Under Circular 230, the IRS regulates tax professionals in a variety of ways. For example, a tax practitioner who learns that a client has made an error in a return must promptly advise the client of the error and its consequences. 31 C.F.R. § 10.21. Among the subjects regulated under Circular 230 is written tax advice, which is subject to a reasonable practitioner standard. 31 C.F.R. § 10.37. Violations of the requirements of Circular 230 expose tax professionals to disciplinary proceedings before the IRS Office of Professional Responsibility (“OPR”). The authority of the IRS to regulate tax professionals rests on a statute that authorizes the Treasury Department to “regulate the practice of representatives of persons before the Department of the Treasury.” 31 U.S.C.… Read More
Well actually it may be a bit of a rant.
I am still seeing something in my inbox that does not belong there: it is usually called a “Circular 230 Notice,” and generally says, in words or in substance, that “the IRS requires me to tell you that you cannot rely on what I am writing to avoid penalties.” It is a bit of boilerplate that is past its best by date.
The background: Circular 230 is a regulation promulgated by the Department of the Treasury that regulates practice before the IRS. 31 C.F.R. §§ 10.0-10.93. In a nutshell, it imposes standards of professional conduct on those of us who represent clients before the IRS.… Read More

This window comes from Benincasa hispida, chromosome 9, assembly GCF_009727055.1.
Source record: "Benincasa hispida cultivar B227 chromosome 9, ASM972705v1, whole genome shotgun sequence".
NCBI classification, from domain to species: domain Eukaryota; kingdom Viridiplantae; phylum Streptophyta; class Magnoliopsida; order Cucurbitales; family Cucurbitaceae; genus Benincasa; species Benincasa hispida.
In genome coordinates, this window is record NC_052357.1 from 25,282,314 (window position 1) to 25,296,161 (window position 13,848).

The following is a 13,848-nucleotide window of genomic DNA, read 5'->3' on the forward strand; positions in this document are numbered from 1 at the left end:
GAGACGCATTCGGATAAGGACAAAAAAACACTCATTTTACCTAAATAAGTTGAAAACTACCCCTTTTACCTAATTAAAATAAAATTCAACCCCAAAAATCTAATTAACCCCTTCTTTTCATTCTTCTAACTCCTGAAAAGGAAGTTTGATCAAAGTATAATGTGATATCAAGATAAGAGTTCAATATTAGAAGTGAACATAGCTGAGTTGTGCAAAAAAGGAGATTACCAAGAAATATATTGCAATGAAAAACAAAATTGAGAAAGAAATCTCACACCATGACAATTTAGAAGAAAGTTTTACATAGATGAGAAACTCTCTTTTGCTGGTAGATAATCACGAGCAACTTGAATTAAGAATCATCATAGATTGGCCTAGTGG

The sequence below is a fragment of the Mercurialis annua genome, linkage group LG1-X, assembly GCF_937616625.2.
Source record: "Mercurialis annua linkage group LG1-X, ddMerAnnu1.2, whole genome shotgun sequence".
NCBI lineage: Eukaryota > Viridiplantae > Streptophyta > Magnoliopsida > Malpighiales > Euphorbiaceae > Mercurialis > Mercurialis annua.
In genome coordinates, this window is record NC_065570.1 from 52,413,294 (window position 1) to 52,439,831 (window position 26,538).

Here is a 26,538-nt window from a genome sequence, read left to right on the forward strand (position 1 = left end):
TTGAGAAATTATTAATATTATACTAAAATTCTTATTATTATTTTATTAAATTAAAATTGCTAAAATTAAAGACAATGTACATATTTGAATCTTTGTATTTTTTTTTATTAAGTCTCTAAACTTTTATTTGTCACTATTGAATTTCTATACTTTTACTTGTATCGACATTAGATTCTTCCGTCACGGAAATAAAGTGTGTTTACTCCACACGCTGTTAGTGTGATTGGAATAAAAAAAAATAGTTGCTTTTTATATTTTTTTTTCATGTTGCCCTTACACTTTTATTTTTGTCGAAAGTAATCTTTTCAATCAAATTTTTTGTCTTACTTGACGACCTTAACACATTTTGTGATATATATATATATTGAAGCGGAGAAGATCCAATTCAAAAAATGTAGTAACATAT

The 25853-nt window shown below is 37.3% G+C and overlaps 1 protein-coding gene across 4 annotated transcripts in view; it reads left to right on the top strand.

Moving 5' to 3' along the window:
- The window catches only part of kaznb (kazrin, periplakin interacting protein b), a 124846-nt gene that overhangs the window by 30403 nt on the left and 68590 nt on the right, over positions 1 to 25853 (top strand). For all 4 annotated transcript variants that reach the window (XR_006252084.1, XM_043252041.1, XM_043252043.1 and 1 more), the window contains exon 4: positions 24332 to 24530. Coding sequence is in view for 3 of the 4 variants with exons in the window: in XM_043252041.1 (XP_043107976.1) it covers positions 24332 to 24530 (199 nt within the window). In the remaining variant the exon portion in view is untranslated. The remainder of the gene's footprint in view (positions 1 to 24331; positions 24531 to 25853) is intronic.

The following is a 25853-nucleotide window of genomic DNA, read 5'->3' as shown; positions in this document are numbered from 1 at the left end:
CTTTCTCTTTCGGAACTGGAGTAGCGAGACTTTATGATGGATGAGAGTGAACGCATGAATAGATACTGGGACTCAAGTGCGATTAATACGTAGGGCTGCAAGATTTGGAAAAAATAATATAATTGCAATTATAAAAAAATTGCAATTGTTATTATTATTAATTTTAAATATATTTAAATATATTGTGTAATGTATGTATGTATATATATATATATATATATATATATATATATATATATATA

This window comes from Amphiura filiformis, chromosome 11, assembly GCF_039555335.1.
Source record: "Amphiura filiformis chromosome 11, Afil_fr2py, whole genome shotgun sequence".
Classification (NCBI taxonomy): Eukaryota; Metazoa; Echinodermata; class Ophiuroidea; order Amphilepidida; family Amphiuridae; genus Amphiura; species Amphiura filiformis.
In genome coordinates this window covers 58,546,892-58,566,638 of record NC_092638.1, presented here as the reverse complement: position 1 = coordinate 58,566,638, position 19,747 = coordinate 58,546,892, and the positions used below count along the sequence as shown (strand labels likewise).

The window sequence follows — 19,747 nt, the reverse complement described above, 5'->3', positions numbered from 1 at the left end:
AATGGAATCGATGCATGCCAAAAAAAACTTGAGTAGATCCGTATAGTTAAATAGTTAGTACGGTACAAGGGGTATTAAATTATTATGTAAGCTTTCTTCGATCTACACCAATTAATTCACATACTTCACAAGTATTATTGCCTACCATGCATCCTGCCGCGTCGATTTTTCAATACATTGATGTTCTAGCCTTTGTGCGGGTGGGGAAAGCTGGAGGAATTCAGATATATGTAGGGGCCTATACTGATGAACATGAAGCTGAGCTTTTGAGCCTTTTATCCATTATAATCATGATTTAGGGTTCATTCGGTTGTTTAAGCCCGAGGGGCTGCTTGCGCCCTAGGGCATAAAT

Earlier this year, the D.C. Circuit ruled that the Department of the Treasury could not regulate return preparers; the basic rationale was that the preparation of tax returns is not “practice before” the Department. As a consequence, the Court ruled that the Department exceeded its authority in regulating preparers. Loving v. IRS, 742 F.3d 1013, 1016-1022 (D.C. Cir. 2014).
Section 10.27(b) of Circular 230 also limits the ability of a practitioner to render services on a contingent fee basis and bars contingent fees in the context of most tax returns. Given Loving’s holding that the Department of the Treasury cannot regulate the preparation of tax returns, the question then becomes whether its bar on contingent fees can hold up.… Read More
Circular 230, 31 C.F.R. § 10.0 et seq., regulates the conduct of attorneys, certified public accountants and other professionals in practice before the IRS, including regulation of the fees that they can charge. Circular 230 only permits contingent fees in three specific contexts:
- In connection with an examination of, or challenge to an original tax return or an amended return or claim for refund or credit where the amended return or claim for refund or credit was filed within 120 days of the taxpayer receiving a written notice of the examination of, or a written challenge to the original tax return.